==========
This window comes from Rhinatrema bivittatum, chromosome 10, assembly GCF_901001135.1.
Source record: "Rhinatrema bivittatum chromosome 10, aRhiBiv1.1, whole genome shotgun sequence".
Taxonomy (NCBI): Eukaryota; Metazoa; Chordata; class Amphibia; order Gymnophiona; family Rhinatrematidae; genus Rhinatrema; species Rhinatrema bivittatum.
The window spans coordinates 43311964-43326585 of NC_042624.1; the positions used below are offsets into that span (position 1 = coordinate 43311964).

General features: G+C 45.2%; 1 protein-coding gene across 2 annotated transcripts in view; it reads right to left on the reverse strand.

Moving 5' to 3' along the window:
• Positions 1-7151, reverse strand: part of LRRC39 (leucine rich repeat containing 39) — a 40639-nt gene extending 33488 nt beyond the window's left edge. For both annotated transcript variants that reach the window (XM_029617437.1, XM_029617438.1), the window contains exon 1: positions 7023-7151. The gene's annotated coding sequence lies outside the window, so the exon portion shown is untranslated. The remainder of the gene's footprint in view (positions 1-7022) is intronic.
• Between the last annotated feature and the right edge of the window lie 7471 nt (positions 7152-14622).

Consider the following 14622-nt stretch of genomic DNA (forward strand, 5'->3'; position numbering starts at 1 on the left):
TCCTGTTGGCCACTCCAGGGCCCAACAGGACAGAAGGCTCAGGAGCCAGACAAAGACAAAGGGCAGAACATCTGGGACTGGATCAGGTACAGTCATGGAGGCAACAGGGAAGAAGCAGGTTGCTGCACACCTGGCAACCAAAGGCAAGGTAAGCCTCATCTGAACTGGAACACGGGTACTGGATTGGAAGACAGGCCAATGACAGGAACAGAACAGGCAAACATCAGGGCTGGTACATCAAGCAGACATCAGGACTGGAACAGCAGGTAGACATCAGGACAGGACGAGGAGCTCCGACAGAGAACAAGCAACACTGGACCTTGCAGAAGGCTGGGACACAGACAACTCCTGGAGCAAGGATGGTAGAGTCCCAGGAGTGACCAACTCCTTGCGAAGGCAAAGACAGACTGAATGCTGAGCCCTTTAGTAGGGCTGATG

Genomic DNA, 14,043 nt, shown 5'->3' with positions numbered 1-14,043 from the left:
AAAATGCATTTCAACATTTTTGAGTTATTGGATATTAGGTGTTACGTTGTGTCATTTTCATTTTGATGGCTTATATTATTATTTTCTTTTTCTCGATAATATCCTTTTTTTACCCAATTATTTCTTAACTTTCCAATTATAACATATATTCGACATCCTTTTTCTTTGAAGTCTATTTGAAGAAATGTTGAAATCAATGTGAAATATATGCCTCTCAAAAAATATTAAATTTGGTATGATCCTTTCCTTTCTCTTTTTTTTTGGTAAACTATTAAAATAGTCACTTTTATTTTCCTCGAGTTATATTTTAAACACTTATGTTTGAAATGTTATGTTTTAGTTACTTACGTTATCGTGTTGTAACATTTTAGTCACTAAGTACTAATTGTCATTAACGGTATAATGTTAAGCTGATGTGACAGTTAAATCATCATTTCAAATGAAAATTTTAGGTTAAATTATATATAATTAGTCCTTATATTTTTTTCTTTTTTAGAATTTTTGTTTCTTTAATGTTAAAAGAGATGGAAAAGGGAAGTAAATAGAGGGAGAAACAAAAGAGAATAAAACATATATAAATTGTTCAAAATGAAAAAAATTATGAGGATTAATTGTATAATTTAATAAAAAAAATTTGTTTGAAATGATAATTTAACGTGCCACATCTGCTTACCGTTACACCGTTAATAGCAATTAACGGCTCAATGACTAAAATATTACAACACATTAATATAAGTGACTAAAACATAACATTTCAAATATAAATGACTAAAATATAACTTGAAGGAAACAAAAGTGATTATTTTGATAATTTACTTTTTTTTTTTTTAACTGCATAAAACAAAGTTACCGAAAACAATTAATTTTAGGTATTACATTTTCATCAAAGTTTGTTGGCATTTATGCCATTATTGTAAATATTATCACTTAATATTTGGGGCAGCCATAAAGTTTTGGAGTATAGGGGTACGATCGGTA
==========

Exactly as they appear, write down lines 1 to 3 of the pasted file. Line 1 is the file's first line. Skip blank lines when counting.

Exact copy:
This window comes from Rhinatrema bivittatum, chromosome 10, assembly GCF_901001135.1.
Source record: "Rhinatrema bivittatum chromosome 10, aRhiBiv1.1, whole genome shotgun sequence".
Taxonomy (NCBI): Eukaryota; Metazoa; Chordata; class Amphibia; order Gymnophiona; family Rhinatrematidae; genus Rhinatrema; species Rhinatrema bivittatum.